Lawyers urged the Michigan Supreme Court on Wednesday to clear the way for Flint residents to sue state officials over lead-contaminated water.
The case at the state’s highest court is one of many in state and federal courts over the scandal. What’s unique, however, is that it could break ground in exposing public officials to liability over alleged violations of the state constitution.
Justice Stephen Markman peppered lawyers on both sides with questions, acknowledging that the Flint water crisis was a “terrible harm.” But not every harm, he added, violates the constitution and deserves a remedy.
The attorney general’s office is appealing a 2018 decision by the state appeals court, which said that Flint residents could pursue a violation of their right to “bodily integrity.”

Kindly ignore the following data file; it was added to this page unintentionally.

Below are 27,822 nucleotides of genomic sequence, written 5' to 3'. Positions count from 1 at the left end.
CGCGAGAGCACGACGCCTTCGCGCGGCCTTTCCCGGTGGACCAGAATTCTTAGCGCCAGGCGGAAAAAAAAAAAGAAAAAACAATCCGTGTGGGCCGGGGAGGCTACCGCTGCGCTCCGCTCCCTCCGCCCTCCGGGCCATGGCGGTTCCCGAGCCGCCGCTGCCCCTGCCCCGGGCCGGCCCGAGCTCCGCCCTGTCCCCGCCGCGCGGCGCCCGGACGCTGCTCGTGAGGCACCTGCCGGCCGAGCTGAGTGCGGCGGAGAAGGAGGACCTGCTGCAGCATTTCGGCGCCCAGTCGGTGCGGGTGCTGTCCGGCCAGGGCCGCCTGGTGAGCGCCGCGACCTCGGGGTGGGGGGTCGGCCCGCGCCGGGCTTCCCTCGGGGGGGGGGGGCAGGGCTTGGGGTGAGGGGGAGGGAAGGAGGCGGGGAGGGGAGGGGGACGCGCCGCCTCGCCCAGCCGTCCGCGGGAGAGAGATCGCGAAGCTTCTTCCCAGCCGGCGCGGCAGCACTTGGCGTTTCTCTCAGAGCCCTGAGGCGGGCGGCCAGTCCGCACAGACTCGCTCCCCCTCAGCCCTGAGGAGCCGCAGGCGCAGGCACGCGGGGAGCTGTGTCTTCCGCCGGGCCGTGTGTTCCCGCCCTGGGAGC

Julie Hurwitz, an attorney for a large potential class of Flint residents, said the case involves tainted water but the issue is much broader: a right to have government tell citizens the truth.
“If we cannot hold this state liable for its role in perpetuating an ongoing invasion of poison in our communities, I would suggest our constitution would not be worth the paper it’s written on,” Hurwitz said.
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